In large urban systems, a combination of processes must be used. Decomposition can be speeded by forcing air through the mass so that aerobic bacteria can be used. This oxidation process is typically combined with filtration, either in sand or in granular activated carbon, and with several hours of aeration. The liquid can then be discharged, often after being disinfected with chlorine. Another method of removing solids is to allow the liquid to stand in large tanks until the solids fall out and form a sediment, but the process is slow and requires the accumulation of large volumes of liquid.

Once solids are removed, they are treated in one of several ways. Most often they are removed in a semi-liquid mass referred to as sludge. Sludge may be transferred to tanks where it is digested by aerobic or anaerobic bacteria. Gaseous byproducts of this digestion are collected for use as fuels. After digestion, solids may be dried and enriched with plant nutrients for use as fertilizer. In other cases, with or without digestion, they may be dried and incinerated at 1200 to 1400°F. In other cases solids are buried in landfills or dumped far at sea, although environmental objections to such dumping has led to its drastic curtailment.

Historical Sewage Systems

One of the earliest known sewers was the Cloaca Maxima in Rome, built ( circa 6th century B.C. ) to drain the site of the Forum. Although London's drainage system dates from the 13th cent., the discharge of offensive waste into it was illegal until 1815. The Parisian sewers were constructed before the 16th cent., but by 1893 fewer than 5% of the city's houses were connected to the system. As early as 1701, Boston had drains. Generally, however, systematic sewage disposal was not widely introduced until the mid-19th century.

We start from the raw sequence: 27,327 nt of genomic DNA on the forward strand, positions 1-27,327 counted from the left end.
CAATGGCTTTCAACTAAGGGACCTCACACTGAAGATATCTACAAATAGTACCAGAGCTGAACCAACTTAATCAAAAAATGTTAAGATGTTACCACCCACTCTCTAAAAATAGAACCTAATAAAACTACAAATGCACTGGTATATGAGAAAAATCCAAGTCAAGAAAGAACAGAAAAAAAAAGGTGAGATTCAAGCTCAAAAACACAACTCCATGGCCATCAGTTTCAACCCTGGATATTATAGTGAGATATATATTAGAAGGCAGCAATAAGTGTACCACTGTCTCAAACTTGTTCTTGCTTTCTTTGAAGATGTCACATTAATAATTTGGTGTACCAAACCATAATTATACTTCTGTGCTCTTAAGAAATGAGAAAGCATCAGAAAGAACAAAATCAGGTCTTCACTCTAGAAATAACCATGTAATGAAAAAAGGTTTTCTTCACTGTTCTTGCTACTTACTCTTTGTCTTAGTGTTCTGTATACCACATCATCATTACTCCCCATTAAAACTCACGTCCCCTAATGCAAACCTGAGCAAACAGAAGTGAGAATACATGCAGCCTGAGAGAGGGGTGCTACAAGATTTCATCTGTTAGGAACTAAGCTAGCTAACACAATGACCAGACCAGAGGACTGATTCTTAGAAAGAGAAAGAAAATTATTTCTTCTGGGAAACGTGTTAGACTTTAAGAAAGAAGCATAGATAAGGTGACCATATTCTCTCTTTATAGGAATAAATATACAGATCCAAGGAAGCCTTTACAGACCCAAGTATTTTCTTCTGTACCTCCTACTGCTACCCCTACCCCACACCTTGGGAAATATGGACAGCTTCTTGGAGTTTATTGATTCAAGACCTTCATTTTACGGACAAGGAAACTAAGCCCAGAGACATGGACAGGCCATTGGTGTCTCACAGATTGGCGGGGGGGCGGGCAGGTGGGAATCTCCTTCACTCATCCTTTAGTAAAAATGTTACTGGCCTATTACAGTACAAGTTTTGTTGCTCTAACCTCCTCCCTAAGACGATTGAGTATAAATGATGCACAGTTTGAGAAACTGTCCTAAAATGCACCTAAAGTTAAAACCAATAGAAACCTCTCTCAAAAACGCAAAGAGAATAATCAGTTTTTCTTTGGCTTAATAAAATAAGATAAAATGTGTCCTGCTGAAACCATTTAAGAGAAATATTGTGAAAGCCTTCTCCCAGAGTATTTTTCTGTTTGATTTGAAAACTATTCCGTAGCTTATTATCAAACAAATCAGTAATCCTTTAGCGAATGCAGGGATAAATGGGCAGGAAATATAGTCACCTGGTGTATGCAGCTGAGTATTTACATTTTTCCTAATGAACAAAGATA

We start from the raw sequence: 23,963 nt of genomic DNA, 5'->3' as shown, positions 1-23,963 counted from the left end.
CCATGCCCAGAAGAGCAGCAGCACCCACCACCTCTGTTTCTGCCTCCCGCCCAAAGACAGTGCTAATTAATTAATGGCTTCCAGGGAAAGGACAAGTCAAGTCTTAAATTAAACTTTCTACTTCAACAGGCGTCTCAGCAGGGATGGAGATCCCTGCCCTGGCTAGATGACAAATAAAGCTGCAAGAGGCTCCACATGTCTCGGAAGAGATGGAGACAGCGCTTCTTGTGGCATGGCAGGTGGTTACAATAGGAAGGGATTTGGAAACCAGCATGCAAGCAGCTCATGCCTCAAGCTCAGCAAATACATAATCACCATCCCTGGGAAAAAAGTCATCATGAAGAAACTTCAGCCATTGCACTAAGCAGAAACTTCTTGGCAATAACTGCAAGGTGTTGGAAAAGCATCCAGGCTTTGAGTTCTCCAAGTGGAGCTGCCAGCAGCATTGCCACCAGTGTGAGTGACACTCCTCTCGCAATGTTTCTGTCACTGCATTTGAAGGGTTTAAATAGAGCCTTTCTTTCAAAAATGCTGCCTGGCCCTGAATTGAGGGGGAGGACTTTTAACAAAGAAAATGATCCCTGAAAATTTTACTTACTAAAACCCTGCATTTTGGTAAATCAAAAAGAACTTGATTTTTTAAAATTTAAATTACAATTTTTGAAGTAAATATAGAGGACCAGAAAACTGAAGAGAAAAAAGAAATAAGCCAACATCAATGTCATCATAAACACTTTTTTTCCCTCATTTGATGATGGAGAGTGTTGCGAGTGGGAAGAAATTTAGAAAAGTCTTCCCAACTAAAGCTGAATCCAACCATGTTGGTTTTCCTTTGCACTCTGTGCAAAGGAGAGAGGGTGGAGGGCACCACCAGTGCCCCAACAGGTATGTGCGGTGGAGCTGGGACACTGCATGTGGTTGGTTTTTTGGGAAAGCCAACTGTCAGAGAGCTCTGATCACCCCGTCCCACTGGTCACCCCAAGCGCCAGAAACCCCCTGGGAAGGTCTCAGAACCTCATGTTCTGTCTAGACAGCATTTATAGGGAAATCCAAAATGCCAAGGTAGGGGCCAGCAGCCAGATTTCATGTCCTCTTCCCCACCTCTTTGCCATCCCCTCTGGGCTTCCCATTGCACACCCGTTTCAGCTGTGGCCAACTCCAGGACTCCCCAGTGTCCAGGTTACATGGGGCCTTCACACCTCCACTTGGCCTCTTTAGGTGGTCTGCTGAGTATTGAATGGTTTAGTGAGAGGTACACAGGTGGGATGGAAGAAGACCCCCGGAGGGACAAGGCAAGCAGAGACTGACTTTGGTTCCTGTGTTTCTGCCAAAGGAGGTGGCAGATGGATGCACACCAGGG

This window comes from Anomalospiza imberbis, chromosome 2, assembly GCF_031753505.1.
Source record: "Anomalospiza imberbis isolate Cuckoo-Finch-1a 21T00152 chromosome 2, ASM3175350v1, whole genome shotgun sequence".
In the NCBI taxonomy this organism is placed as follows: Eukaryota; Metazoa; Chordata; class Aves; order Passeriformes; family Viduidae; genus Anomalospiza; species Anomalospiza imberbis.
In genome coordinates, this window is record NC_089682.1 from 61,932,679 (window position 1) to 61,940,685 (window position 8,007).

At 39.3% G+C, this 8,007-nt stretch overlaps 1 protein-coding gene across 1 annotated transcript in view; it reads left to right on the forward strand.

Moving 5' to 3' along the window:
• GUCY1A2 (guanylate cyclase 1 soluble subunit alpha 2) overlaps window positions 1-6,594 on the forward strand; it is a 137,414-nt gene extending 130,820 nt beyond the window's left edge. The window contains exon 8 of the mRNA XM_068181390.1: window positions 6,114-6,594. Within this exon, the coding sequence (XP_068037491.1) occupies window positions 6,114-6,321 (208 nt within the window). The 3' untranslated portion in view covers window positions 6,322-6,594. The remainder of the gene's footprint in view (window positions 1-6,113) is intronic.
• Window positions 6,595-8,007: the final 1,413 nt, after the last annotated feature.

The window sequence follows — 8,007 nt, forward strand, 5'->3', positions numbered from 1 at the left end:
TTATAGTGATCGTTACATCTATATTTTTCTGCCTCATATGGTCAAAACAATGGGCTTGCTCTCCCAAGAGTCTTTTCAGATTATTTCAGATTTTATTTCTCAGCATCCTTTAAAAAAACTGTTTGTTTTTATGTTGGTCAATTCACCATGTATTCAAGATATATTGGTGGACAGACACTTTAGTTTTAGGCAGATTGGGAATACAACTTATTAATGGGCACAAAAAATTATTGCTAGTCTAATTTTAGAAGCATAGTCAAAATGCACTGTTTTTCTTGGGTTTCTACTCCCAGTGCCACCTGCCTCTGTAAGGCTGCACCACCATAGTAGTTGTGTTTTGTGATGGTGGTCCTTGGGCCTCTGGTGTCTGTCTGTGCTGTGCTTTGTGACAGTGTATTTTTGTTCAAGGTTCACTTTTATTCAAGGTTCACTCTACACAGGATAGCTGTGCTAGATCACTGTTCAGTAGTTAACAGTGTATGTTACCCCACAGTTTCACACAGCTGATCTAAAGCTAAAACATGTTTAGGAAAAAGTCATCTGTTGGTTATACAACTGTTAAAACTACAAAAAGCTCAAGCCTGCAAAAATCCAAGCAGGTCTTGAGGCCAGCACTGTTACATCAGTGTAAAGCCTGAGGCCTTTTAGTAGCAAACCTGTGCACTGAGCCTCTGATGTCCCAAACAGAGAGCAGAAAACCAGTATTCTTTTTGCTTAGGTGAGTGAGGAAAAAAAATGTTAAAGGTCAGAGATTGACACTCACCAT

Toxic Waste

Toxic waste is waste material, often in chemical form, that can cause death or injury to living creatures. It usually is the product of industry or commerce, but comes also from residential use, agriculture, the military, medical facilities, radioactive sources, and light industry, such as dry cleaning establishments. The term is often used interchangeably with "hazardous waste, " or discarded material that can pose a long-term risk to health or environment. Toxins can be released into air, water, or land.

In 1976 the Toxic Substances Control Act required the Environmental Protection Agency to regulate potentially hazardous industrial chemicals, including halogenated fluorocarbons, dioxin, asbestos, polychlorinated biphenyls (PCBs), and vinyl chloride. Other federal legislation pertaining to hazardous wastes includes the Atomic Energy Act (1954), the Resource Conservation and Recovery Act (1976), and the Comprehensive Environmental Response, Compensation, and Liability Act, or Superfund Act (1986).